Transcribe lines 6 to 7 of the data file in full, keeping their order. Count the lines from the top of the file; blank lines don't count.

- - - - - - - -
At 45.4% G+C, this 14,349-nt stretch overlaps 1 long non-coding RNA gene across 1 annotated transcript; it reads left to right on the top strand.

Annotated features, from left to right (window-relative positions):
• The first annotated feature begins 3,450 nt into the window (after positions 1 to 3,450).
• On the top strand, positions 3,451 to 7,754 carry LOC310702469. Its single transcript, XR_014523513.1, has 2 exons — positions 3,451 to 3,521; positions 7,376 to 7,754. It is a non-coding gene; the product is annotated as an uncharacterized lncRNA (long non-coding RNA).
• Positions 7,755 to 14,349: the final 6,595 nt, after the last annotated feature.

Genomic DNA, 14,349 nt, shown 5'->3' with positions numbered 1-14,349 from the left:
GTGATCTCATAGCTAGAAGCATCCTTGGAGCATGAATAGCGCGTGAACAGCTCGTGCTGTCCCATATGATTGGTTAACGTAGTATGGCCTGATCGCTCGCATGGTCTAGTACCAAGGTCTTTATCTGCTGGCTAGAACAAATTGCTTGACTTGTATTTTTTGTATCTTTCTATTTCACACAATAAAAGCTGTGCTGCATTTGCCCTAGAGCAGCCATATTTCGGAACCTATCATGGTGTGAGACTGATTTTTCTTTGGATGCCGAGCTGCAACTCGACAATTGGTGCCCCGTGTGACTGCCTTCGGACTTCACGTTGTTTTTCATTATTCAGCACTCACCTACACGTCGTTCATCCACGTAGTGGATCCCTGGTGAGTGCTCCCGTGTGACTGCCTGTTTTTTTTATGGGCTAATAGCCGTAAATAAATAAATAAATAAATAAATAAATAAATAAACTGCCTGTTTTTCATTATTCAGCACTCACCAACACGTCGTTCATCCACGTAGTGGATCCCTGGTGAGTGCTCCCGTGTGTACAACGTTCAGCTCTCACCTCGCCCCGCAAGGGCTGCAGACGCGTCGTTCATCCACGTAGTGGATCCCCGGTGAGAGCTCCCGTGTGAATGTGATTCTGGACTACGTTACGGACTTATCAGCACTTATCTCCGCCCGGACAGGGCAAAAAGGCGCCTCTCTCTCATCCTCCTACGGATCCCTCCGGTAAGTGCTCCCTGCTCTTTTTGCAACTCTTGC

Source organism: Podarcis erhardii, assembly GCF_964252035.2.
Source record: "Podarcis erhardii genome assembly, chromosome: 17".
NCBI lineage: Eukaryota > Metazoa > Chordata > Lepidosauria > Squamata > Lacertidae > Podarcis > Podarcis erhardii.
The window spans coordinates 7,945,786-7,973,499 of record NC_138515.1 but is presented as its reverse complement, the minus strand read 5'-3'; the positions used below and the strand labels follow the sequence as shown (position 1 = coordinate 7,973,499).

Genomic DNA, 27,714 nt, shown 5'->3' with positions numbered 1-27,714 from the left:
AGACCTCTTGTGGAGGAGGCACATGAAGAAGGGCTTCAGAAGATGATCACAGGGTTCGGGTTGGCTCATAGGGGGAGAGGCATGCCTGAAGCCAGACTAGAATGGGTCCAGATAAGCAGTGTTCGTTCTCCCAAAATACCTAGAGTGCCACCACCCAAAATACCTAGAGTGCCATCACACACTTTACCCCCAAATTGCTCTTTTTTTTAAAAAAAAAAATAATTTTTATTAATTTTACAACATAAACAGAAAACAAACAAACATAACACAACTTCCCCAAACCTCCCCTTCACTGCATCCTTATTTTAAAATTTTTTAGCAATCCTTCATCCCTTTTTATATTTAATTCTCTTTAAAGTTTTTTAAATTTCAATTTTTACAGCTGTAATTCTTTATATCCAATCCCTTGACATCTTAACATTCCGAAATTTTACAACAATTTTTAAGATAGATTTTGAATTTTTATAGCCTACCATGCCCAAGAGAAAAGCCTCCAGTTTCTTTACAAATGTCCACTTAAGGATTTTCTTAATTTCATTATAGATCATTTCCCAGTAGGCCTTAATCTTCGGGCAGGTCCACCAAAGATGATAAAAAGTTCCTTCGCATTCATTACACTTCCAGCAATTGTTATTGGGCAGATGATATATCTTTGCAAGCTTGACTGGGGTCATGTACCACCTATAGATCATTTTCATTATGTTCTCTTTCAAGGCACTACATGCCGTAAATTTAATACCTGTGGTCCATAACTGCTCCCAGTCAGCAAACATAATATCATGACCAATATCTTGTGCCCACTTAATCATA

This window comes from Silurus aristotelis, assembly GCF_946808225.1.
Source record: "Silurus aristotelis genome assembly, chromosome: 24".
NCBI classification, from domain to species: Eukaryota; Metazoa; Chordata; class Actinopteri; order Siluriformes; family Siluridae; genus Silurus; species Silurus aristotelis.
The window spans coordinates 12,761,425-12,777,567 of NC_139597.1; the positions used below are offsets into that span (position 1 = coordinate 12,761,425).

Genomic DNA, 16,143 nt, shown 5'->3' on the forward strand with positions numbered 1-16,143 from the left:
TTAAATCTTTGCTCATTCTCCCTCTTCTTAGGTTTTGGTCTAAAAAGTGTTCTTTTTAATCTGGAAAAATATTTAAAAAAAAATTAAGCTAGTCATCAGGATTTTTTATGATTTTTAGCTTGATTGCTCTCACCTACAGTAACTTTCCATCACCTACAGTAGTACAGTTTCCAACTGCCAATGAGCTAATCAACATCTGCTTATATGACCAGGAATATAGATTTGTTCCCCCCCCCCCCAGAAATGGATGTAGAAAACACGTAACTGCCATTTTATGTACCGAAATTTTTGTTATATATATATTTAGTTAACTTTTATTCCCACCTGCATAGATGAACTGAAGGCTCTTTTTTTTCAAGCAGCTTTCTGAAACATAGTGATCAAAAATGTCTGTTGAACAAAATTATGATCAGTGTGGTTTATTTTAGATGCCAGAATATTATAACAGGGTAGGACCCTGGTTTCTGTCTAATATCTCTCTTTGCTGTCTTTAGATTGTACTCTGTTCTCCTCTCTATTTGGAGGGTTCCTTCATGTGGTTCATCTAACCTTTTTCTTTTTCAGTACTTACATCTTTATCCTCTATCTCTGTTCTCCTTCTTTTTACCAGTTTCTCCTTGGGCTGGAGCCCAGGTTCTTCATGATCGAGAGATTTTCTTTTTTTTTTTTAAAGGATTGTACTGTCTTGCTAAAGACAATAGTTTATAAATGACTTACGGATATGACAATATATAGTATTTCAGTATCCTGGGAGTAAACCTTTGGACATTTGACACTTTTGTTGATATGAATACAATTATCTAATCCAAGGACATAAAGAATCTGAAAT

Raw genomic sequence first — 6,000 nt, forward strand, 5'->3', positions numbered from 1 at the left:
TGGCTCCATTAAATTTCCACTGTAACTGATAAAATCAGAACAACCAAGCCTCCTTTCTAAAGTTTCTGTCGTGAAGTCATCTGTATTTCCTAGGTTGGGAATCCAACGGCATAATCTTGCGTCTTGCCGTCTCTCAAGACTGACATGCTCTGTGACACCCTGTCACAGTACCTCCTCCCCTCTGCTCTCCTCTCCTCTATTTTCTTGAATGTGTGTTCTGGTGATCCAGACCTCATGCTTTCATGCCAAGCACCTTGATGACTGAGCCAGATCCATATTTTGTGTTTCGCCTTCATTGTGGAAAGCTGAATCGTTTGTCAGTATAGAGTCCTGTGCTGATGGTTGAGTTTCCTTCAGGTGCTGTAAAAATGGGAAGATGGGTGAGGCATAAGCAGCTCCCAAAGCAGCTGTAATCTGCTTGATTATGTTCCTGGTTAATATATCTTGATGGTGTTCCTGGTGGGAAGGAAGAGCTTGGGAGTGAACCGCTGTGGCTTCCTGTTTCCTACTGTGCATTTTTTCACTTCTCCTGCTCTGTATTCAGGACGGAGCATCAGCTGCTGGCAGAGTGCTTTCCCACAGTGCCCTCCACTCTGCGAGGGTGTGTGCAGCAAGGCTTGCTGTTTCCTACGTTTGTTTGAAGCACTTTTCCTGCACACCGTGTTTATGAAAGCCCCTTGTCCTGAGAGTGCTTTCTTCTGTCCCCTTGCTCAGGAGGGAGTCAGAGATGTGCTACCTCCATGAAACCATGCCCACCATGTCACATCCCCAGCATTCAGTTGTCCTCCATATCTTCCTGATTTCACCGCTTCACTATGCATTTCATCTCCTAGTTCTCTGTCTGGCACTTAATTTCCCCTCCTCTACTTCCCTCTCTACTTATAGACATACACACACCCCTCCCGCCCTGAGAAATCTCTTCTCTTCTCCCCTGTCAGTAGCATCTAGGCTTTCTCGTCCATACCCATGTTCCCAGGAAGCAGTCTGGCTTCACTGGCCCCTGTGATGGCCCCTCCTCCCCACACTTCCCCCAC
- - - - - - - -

Genomic DNA, 14,349 nt, shown 5'->3' with positions numbered 1-14,349 from the left:
GTGATCTCATAGCTAGAAGCATCCTTGGAGCATGAATAGCGCGTGAACAGCTCGTGCTGTCCCATATGATTGGTTAACGTAGTATGGCCTGATCGCTCGCATGGTCTAGTACCAAGGTCTTTATCTGCTGGCTAGAACAAATTGCTTGACTTGTATTTTTTGTATCTTTCTATTTCACACAATAAAAGCTGTGCTGCATTTGCCCTAGAGCAGCCATATTTCGGAACCTATCATGGTGTGAGACTGATTTTTCTTTGGATGCCGAGCTGCAACTCGACAATTGGTGCCCCGTGTGACTGCCTTCGGACTTCACGTTGTTTTTCATTATTCAGCACTCACCTACACGTCGTTCATCCACGTAGTGGATCCCTGGTGAGTGCTCCCGTGTGACTGCCTGTTTTTTTTATGGGCTAATAGCCGTAAATAAATAAATAAATAAATAAATAAATAAATAAACTGCCTGTTTTTCATTATTCAGCACTCACCAACACGTCGTTCATCCACGTAGTGGATCCCTGGTGAGTGCTCCCGTGTGTACAACGTTCAGCTCTCACCTCGCCCCGCAAGGGCTGCAGACGCGTCGTTCATCCACGTAGTGGATCCCCGGTGAGAGCTCCCGTGTGAATGTGATTCTGGACTACGTTACGGACTTATCAGCACTTATCTCCGCCCGGACAGGGCAAAAAGGCGCCTCTCTCTCATCCTCCTACGGATCCCTCCGGTAAGTGCTCCCTGCTCTTTTTGCAACTCTTGC